But of course, there were also many very good theses, and even a few excellent ones, and you understand that I am slowly building up the tension now to announce the prize winners, to whom we turn now. The attentive listener will have heard that I am speaking, not about a prize winner, but about the prize winners – in plural form. And indeed, this year, the jury decided – and this is quite extraordinary – to award a first and a second prize, and to divide the prize money of 2,000 euros between the first (1,500 euros) and second (500 euros) prize winner. And to keep it still a little bit exciting, let us present these two theses in random order.
The first thesis is entitled ‘Protecting the North from going south? Developing area-based management tools for the conservation of marine biodiversity of areas beyond national jurisdiction in the Arctic Ocean’. This thesis, authored by Vassilis Dokalis from Utrecht University, noted that while the human presence in the Arctic areas beyond national jurisdiction increases, the establishment of marine protected areas still lags behind. Dokalis concludes that a regional arrangement, involving the Arctic States, would allow for these states to maintain their leading position in the management of the Arctic region, while it will also guarantee support for global efforts to protect the marine ecosystems of areas beyond national jurisdiction.
In our view, this thesis covered a very difficult, but highly topical issue, of great relevance to our current and especially future society. We learned a lot reading this interesting and important thesis, which has a good structure and which uses a wealth of literature. Dokalis covers all the applicable legal regimes in detail, as well as the implications of their co-existence. To us, he has shown that he clearly masters this quite specific and technical topic superbly, while at the same time, he is aware of the limitations of the thesis, as well as the bigger picture, that is: the geo-political context.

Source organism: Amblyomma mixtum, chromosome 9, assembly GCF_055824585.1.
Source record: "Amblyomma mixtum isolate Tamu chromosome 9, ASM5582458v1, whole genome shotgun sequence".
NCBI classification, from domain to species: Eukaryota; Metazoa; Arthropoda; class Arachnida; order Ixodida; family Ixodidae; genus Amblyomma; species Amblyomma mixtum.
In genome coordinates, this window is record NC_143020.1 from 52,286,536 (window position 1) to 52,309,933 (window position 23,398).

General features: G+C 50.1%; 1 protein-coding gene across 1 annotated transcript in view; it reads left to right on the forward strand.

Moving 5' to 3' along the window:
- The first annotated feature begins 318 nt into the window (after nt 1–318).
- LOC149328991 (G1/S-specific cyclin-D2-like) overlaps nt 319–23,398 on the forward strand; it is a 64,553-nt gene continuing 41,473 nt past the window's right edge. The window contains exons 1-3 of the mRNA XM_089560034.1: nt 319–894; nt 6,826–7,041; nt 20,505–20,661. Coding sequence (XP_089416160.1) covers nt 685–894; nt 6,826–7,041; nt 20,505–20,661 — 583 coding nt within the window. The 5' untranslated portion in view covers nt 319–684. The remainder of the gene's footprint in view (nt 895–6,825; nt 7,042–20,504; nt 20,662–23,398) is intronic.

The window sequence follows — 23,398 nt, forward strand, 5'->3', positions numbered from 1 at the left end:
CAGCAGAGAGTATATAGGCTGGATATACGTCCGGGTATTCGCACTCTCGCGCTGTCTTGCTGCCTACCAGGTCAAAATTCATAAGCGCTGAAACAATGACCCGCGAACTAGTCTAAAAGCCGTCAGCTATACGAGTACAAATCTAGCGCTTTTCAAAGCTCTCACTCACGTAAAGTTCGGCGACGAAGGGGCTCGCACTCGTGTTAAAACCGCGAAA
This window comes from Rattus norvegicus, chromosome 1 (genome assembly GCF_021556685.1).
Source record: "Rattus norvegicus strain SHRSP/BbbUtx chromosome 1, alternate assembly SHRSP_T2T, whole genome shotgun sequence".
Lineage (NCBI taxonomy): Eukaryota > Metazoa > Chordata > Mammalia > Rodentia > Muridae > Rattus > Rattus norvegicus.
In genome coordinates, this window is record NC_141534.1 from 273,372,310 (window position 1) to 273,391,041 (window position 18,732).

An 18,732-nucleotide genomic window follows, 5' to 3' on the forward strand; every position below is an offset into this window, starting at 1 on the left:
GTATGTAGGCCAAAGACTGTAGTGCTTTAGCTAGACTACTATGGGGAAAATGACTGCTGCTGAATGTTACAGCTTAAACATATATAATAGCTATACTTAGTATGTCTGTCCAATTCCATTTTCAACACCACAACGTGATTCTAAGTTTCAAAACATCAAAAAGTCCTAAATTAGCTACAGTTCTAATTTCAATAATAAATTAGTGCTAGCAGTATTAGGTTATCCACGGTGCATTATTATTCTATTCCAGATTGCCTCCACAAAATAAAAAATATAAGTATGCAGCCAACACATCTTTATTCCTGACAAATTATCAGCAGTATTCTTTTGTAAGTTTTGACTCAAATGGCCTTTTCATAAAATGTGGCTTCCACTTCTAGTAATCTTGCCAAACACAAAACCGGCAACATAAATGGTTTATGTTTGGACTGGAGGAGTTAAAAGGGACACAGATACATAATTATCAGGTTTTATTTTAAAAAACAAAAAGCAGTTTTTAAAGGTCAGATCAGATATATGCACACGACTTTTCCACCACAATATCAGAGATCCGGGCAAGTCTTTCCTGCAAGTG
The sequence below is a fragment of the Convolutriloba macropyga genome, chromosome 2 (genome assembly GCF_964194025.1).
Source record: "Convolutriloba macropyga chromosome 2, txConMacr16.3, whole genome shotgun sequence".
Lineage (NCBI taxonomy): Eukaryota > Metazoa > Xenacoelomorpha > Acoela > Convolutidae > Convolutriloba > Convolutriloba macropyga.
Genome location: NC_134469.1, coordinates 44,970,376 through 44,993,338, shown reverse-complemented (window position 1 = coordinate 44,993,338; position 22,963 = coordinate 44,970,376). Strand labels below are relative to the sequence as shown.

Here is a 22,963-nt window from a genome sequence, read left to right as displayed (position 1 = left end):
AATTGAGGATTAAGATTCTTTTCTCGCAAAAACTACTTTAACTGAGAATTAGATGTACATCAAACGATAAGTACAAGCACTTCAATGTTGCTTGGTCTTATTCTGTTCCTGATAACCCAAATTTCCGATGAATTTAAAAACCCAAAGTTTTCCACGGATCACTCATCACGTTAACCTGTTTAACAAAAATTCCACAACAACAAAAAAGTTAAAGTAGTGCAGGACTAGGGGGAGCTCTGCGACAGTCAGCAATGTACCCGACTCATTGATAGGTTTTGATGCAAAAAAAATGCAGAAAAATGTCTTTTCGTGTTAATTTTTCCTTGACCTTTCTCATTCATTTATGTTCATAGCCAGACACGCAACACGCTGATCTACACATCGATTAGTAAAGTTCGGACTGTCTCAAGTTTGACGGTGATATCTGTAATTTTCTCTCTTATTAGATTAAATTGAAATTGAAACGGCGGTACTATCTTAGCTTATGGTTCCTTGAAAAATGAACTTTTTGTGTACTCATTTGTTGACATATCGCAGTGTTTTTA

The second thesis is entitled ‘Paternity and Parental Leave: Towards a New International Labour Standard’. This thesis, written by Katharine Booth from Leiden University, explores the extent to which the international and European legal frameworks have addressed gender equality in the workplace, specifically in relation to paternity and parental leave. Booth concludes that more needs to be done at the international level and identifies the International Labour Organization, or ILO, as the most appropriate international organisation for reform, proposing for the ILO to implement a new International Labour Standard, which should be adopted as a convention and designed to promote the uptake of family leave by fathers and partners.
The jury felt that this was again a very topical and important issue that Booth has analysed perfectly. She provided a good analysis of the pros and cons of the various existing regulations between human rights, including the right to equality and non-discrimination, and employment, including those of the often-overlooked ILO. On the basis of this analysis and the identified gaps in protection, she also took a clear position in the discussion.
And now, the moment you have all been waiting for… I am very pleased to announce that the first prize in the context of the François Prize 2020 goes to Vassilis Dokalis, and that the second prize goes to Katharine Booth. Also, on behalf of Prof. René de Groot and Dr. Ineke Boerefijn, I would like to congratulate both of you with this honour, and we wish you all the very best with your future endeavours.
I would like to give the floor to both prize winners to say a few briefs words, but not before I have made my final point, and that is that this is the seventh (!) time in a row that a student from Utrecht University wins the François Prize and so we would like to encourage Utrecht University to continue on its successful path and the other universities to challenge this long series of victories.
The Hague, 6 November 2020
Chairman of the Jury
G.R. de Groot
Member of the Jury
Member of the Jury